WASHINGTONWASHINGTON (Reuters) - President Donald Trump plans to sign an executive order as soon as Wednesday that will slap sanctions on any foreign companies or people who interfere in U.S. elections, based on intelligence agency findings, two sources familiar with the matter said.
Trump’s decision coincides with intelligence agencies, military and law enforcement preparing to defend the Nov. 6 congressional elections from predicted foreign attacks even as Trump derides a special counsel investigation into Russian interference in the 2016 elections.
The White House declined to comment.
Sanction targets could include individual people or entire companies accused of interfering in U.S. elections by cyber attacks or other means, a U.S. official told Reuters.
"The administration is keen to set a new norm in cyberspace," the official said. "This is a first step in stating boundaries and publicly announcing our response for bad behavior."
The order represents the latest in a series of Trump administration efforts to look tough on election security before voting in November that will decide whether Trump's Republican Party can keep its majorities in both the U.S. House of Representatives and the Senate.
The order will put a range of agencies in charge of deciding if meddling occurred, led by the Office of the Director of National Intelligence, and including the CIA, the National Security Agency and the Homeland Security Department, the sources said.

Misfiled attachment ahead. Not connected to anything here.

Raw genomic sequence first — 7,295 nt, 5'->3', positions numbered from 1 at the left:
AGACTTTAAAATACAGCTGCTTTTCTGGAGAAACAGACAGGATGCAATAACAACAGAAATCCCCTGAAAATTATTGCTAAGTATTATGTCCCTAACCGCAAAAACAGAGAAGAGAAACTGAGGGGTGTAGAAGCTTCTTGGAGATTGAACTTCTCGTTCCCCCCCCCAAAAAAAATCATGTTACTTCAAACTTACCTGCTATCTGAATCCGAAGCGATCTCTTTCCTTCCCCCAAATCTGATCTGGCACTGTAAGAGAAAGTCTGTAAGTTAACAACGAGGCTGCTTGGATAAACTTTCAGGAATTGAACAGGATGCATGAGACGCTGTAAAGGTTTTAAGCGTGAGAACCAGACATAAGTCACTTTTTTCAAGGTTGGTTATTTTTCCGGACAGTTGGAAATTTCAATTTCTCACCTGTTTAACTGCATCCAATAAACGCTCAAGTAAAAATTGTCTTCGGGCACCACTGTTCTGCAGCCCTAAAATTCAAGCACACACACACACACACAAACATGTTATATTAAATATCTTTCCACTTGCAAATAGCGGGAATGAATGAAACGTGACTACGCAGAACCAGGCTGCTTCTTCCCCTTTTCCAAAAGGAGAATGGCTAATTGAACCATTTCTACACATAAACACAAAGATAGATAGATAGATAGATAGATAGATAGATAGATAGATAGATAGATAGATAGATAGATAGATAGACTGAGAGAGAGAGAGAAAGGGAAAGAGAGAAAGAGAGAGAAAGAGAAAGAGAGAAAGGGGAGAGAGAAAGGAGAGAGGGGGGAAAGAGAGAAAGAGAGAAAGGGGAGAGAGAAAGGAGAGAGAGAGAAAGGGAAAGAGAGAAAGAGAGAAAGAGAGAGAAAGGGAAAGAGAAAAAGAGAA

Based on a recent draft of the order reviewed by the U.S. official, it will require any federal agency aware of election interference by foreigners to take the information to the office of Director of National Intelligence.
Election interference will be defined in the order as hacking attempts against "election infrastructure," and efforts to sway public opinion through coordinated digital propaganda or systematic leaks of private political information.
U.S. intelligence officials have found that in the campaign leading up to the 2016 U.S. presidential election, Russian hackers breached the Democratic National Committee and leaked confidential information.
The Washington Post and the Wall Street Journal previously reported on earlier drafts of the executive order.
Congress has been purposefully left out of the executive order drafting process, the official said, because the administration wants to preempt legislation being considered in the House and Senate that addresses similar issues.
U.S. lawmakers have introduced various pieces of Russia-related legislation, including the "Deter Act," to set out punishments for election meddling, and what one lawmaker called a sanctions bill "from hell" to punish Moscow for cyber crime and its activities in Syria, Ukraine and elsewhere.
Both Democrats and Republicans are looking to redress what they consider Trump's weak stance on accusations of Russian interference in 2016 when he met Russian President Vladimir Putin at a summit in July. Trump stunned the world by accepting Putin's denials over the word of his own intelligence agencies.
Congress passed a Russia sanctions bill more than a year ago. Some lawmakers - including some Republicans as well as Democrats - have chafed at what they saw as the administration's reluctance to implement it. Trump signed the bill only after Congress passed it with huge majorities.
Acting on that law, the U.S. Treasury imposed major sanctions against 24 Russians, striking at allies of Putin in one of Washington's most aggressive moves to punish Moscow.
(Reporting by Christopher Bing and Patricia Zengerle; Editing by Kevin Drawbaugh, Mary Milliken and Grant McCool)